Canada: teachers are victorious as bargaining rights acknowledged by Supreme Court


An article from Education International

After a hard-fought and divisive judicial battle, British Columbia’s educators are celebrating a Supreme Court decision that reaffirms collective bargaining rights and opens the door to the hiring of hundreds of teachers.All governments across Canada will now have to respect bargaining rights and collective agreements.

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The British Columbia (B.C.) government will likely have to hire hundreds of teachers and spend between $250 and $300 million CDN (roughly 170 to 205 million euros) more each year on education, after the Supreme Court of Canada overturned the B.C. Court of Appeal’s 2015 ruling in favour of the provincial government on 10 November. The decision restores the original decision in the union’s favour by B.C. Supreme Court Justice Susan Griffin. The financial estimate comes from Glen Hansman, President of the B.C. Teachers’ Federation (BCTF), affiliated to Education International’s member organisation the Canadian Teachers’ Federation (CTF), at the end of a union legal battle that began in 2002.

“Today’s win is a massive victory for our rights and vindication of all the years we have spent fighting the B.C. government’s unconstitutional legislation [that] allowed the B.C. government to underfund education” Hansman said. “Now, there is hope that those students coming up through the system will start to see classroom conditions and support levels improve,” and “for teachers that their teaching conditions will return to workable and fair levels.”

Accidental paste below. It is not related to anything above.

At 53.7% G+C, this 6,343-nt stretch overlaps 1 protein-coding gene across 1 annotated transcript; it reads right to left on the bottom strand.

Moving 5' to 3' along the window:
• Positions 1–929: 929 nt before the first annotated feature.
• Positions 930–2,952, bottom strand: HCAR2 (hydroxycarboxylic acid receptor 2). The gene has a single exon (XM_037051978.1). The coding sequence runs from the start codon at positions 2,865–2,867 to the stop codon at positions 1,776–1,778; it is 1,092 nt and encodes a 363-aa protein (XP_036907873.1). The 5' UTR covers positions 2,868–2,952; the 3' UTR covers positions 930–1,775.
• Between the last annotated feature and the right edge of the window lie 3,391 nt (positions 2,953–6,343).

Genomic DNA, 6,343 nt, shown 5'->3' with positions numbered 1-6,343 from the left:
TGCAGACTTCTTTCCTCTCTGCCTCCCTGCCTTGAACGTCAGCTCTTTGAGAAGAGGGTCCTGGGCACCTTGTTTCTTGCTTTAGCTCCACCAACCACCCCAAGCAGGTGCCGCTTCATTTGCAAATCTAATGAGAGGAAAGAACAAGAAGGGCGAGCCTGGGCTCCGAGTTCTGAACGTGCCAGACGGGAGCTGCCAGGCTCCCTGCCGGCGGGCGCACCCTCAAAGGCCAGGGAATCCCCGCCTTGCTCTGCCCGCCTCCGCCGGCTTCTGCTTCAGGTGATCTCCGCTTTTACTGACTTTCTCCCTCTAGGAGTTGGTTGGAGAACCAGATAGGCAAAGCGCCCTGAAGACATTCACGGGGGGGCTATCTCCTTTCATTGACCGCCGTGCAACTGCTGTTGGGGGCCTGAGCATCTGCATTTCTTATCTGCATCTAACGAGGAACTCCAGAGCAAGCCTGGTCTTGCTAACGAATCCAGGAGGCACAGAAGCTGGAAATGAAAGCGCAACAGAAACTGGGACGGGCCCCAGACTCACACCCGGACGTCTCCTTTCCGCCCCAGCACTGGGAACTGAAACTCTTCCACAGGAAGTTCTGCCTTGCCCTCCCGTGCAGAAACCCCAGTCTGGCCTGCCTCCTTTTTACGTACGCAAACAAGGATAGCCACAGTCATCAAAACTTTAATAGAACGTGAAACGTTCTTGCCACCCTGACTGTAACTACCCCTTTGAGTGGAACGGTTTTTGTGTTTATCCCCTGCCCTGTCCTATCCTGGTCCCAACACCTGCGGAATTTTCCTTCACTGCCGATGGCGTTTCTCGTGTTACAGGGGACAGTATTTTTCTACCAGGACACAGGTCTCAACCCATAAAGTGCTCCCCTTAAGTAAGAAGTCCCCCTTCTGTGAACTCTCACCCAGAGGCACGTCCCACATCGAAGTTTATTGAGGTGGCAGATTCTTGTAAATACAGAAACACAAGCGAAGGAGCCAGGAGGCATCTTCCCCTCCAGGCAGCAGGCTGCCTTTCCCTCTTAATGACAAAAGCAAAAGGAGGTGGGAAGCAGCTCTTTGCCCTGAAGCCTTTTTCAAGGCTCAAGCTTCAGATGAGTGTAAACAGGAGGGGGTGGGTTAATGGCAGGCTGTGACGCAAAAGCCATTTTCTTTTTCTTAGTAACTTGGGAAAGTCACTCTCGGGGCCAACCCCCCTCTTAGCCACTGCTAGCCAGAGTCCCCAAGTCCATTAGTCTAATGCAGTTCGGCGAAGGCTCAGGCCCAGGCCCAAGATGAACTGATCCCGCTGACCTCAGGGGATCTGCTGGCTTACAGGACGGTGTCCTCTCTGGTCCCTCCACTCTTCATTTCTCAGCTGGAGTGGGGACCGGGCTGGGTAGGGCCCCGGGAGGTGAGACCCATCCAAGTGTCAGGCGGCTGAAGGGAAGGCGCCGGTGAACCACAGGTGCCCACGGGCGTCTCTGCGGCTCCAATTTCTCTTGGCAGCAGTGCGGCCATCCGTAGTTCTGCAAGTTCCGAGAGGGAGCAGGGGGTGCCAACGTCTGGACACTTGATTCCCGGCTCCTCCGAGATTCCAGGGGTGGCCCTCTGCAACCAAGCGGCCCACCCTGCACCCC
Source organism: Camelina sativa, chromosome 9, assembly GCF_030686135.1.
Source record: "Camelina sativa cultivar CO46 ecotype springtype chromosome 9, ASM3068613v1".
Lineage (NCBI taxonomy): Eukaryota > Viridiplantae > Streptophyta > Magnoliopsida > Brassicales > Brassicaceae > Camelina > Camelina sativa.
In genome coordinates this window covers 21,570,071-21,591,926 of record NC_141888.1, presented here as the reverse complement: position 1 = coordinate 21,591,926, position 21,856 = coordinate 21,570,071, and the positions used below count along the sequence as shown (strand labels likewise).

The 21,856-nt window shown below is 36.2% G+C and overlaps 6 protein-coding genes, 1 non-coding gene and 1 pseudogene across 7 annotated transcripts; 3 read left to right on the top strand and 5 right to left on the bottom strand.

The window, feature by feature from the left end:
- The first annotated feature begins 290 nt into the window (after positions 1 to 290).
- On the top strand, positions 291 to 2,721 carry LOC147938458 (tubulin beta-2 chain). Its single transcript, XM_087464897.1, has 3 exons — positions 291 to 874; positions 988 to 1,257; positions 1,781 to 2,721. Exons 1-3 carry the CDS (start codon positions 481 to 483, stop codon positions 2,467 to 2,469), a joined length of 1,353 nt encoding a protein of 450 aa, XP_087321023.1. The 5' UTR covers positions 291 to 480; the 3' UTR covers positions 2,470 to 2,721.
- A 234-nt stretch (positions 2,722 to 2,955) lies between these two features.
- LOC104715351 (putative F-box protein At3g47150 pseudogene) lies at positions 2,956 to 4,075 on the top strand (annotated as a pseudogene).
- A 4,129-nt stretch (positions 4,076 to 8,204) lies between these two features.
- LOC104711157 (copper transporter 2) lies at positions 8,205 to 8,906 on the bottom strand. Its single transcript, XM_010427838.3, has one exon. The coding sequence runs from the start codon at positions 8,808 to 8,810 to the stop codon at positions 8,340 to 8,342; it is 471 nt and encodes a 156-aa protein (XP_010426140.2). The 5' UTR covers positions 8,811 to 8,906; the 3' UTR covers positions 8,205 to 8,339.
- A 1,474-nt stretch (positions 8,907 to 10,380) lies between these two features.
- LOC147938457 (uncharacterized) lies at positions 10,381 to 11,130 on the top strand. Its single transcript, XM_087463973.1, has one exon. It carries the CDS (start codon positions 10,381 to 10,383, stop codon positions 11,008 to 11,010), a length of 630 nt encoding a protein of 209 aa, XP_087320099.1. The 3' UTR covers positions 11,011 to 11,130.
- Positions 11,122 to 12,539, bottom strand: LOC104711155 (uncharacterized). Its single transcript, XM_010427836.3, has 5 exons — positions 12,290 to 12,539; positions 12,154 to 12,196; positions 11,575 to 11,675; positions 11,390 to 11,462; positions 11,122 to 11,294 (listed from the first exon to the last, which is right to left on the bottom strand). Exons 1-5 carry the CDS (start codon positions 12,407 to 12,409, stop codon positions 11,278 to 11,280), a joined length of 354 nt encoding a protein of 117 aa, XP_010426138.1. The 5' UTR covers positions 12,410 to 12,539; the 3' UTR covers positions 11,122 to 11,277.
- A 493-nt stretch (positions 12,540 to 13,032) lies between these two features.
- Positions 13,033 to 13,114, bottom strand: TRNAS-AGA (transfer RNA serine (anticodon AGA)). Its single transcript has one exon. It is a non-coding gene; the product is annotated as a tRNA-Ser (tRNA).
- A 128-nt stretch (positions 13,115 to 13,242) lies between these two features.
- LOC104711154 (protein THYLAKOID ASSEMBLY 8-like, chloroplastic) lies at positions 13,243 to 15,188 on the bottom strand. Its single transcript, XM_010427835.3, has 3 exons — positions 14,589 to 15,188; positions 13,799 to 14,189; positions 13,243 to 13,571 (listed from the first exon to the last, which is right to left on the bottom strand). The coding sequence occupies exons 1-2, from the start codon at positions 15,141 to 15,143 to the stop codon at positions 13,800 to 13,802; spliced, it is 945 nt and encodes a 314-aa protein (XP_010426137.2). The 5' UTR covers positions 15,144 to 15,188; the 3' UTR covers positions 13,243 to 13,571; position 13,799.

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Question(s) related to this article:

The right to form and join trade unions, Is it being respected?

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This is the final step in a very long legal process, in which the BCTF has consistently argued that the governments’ actions in stripping teachers’ collective agreements and right to bargain in 2002, and their further refusal to address the situation, was unconstitutional. Canada’s highest court affirmed teachers’ bargaining rights and agreed with the arguments that the BCTF has been making since then Education Minister Christy Clark first stripped teachers’ collective agreements. 

“Kudos to the British Columbia Teachers’ Federation (BCTF) for its staunch commitment and determination to see justice prevail,” says CTF President Heather Smith. “This decision sends a message to any provincial/territorial government wishing to strip away teachers’ rights through legislation.”

BCTF pushes for immediate application of changes

The decision immediately restored clauses deleted from the teachers’ contract by the Liberal government in 2002 dealing with class size, the number of special needs students who can be in a class and the number of specialist teachers required in schools.

Hansman said it could take some time to restore class sizes to pre-2002 levels because the union has lost the equivalent of 3,500 full-time positions over the past 15 years, but highlighted that “the government should take immediate action to get those provisions back in effect so we can get back to a place where our teachers, schools, and students are properly funded and supported”.

(Thank you to Janet Hudgins, the CPNN reporter for this article)